I could have put this in the “Teaching the Odyssey” post, but this delightful discovery (new to me!) warrants its own space. From reading Sophocles, I jumped to August Wilson these past couple days. From there I ran into his “four B’s” of inspiration: Jorge Luis Borges, Romare Bearden, Amiri Baraka, and the blues (apparently he later added James Baldwin and Ed Bullins). Then, investigating the work of Romare Bearden, a black American artist and writer, known especially for his collage work and engagement with themes dealing with African American culture and equal rights, I became aware of his series of work on Homer’s Odyssey.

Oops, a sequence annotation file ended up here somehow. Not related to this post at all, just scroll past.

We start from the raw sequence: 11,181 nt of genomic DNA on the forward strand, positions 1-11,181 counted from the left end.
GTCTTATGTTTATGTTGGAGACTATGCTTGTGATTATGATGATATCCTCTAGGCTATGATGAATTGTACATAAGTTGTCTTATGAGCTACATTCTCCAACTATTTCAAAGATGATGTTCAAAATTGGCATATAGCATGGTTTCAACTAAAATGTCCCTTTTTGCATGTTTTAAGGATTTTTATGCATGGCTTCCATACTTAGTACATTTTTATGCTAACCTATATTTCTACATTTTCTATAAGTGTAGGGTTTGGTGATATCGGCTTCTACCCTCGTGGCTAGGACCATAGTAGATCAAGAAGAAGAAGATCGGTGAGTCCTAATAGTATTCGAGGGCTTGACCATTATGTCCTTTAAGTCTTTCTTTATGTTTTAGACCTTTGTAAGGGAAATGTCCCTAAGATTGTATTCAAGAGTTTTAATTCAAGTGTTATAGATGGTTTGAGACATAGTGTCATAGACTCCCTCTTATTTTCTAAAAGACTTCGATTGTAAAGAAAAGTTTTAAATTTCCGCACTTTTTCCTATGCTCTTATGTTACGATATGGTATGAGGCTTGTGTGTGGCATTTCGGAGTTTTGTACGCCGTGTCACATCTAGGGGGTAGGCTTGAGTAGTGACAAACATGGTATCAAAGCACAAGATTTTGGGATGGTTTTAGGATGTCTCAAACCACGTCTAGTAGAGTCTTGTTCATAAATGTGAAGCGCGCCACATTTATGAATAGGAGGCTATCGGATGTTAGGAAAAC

I would first and foremost recommend the Smithsonian Institution Traveling Exhibition Service’s great multimedia Romare Bearden: A Black Odyssey exhibit containing works from Bearden’s Odyssey series as well as works inspired by The Illiad and depicting the Fall of Troy. The site features The National Gallery of Art offers a mini-lesson comparing Bearden’s The Return of Odysseus ( (1977), depicting Odysseus’ arrival at his palace disguised as an old man, with Pintoricchio’s Penelope with the Suitors (1509). Here are some additional question possibilities concerning Bearden’s painting and the Art Institute of Chicago’s introduction to the painting.
At DC Moore Gallery features a large thumbnail slideshow of the other mostly papered collage pieces from the series featuring other scenes from The Odyssey: Circe’s Domain, Realm of the Shades, Odysseus Leaves Nausicaa, Battle with Cicones, Circe Turns a Companion of Odysseus into a Swine, and Scylla and Charybdis.